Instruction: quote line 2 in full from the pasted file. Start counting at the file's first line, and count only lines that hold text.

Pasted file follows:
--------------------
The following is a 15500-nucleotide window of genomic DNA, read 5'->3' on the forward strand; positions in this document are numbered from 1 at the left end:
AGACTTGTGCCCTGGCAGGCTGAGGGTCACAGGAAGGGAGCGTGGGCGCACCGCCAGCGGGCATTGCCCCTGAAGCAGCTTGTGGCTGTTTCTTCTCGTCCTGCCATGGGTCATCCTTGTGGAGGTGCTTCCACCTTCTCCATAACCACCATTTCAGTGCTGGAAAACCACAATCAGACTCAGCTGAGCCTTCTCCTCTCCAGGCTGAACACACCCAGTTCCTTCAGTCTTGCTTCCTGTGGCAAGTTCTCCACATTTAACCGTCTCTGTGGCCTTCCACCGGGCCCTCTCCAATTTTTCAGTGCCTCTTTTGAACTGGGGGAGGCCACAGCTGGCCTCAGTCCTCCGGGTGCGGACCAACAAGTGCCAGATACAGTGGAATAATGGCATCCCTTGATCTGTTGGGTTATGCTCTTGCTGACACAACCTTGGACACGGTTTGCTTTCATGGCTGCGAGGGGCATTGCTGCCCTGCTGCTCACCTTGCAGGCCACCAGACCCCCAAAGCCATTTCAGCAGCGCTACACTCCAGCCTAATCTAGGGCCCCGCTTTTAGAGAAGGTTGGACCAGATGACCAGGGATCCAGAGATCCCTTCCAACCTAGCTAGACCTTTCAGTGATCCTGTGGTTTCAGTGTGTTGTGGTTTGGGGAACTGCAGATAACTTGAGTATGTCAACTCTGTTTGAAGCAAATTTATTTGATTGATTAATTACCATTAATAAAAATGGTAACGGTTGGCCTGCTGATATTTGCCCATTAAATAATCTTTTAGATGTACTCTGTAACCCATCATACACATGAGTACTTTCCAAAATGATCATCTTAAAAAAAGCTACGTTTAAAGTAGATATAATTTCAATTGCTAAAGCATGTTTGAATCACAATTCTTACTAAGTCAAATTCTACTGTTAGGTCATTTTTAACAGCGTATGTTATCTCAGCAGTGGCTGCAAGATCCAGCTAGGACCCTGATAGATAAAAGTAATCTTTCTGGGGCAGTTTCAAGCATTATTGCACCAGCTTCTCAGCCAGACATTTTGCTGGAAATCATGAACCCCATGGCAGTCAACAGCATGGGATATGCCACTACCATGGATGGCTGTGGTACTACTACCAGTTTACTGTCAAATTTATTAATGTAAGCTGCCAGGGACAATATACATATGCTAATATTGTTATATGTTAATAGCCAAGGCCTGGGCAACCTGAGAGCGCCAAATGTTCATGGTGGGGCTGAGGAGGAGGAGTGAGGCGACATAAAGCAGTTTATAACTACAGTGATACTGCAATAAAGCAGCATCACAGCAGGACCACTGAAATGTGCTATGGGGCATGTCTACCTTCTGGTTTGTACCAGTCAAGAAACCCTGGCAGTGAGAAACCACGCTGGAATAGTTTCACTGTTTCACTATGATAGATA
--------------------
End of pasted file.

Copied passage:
AGACTTGTGCCCTGGCAGGCTGAGGGTCACAGGAAGGGAGCGTGGGCGCACCGCCAGCGGGCATTGCCCCTGAAGCAGCTTGTGGCTGTTTCTTCTCGTCCTGCCATGGGTCATCCTTGTGGAGGTGCTTCCACCTTCTCCATAACCACCATTTCAGTGCTGGAAAACCACAATCAGACTCAGCTGAGCCTTCTCCTCTCCAGGCTGAACACACCCAGTTCCTTCAGTCTTGCTTCCTGTGGCAAGTTCTCCACATTTAACCGTCTCTGTGGCCTTCCACCGGGCCCTCTCCAATTTTTCAGTGCCTCTTTTGAACTGGGGGAGGCCACAGCTGGCCTCAGTCCTCCGGGTGCGGACCAACAAGTGCCAGATACAGTGGAATAATGGCATCCCTTGATCTGTTGGGTTATGCTCTTGCTGACACAACCTTGGACACGGTTTGCTTTCATGGCTGCGAGGGGCATTGCTGCCCTGCTGCTCACCTTGCAGGCCACCAGACCCCCAAAGCCATTTCAGCAGCGCTACACTCCAGCCTAATCTAGGGCCCCGCTTTTAGAGAAGGTTGGACCAGATGACCAGGGATCCAGAGATCCCTTCCAACCTAGCTAGACCTTTCAGTGATCCTGTGGTTTCAGTGTGTTGTGGTTTGGGGAACTGCAGATAACTTGAGTATGTCAACTCTGTTTGAAGCAAATTTATTTGATTGATTAATTACCATTAATAAAAATGGTAACGGTTGGCCTGCTGATATTTGCCCATTAAATAATCTTTTAGATGTACTCTGTAACCCATCATACACATGAGTACTTTCCAAAATGATCATCTTAAAAAAAGCTACGTTTAAAGTAGATATAATTTCAATTGCTAAAGCATGTTTGAATCACAATTCTTACTAAGTCAAATTCTACTGTTAGGTCATTTTTAACAGCGTATGTTATCTCAGCAGTGGCTGCAAGATCCAGCTAGGACCCTGATAGATAAAAGTAATCTTTCTGGGGCAGTTTCAAGCATTATTGCACCAGCTTCTCAGCCAGACATTTTGCTGGAAATCATGAACCCCATGGCAGTCAACAGCATGGGATATGCCACTACCATGGATGGCTGTGGTACTACTACCAGTTTACTGTCAAATTTATTAATGTAAGCTGCCAGGGACAATATACATATGCTAATATTGTTATATGTTAATAGCCAAGGCCTGGGCAACCTGAGAGCGCCAAATGTTCATGGTGGGGCTGAGGAGGAGGAGTGAGGCGACATAAAGCAGTTTATAACTACAGTGATACTGCAATAAAGCAGCATCACAGCAGGACCACTGAAATGTGCTATGGGGCATGTCTACCTTCTGGTTTGTACCAGTCAAGAAACCCTGGCAGTGAGAAACCACGCTGGAATAGTTTCACTGTTTCACTATGATAGATA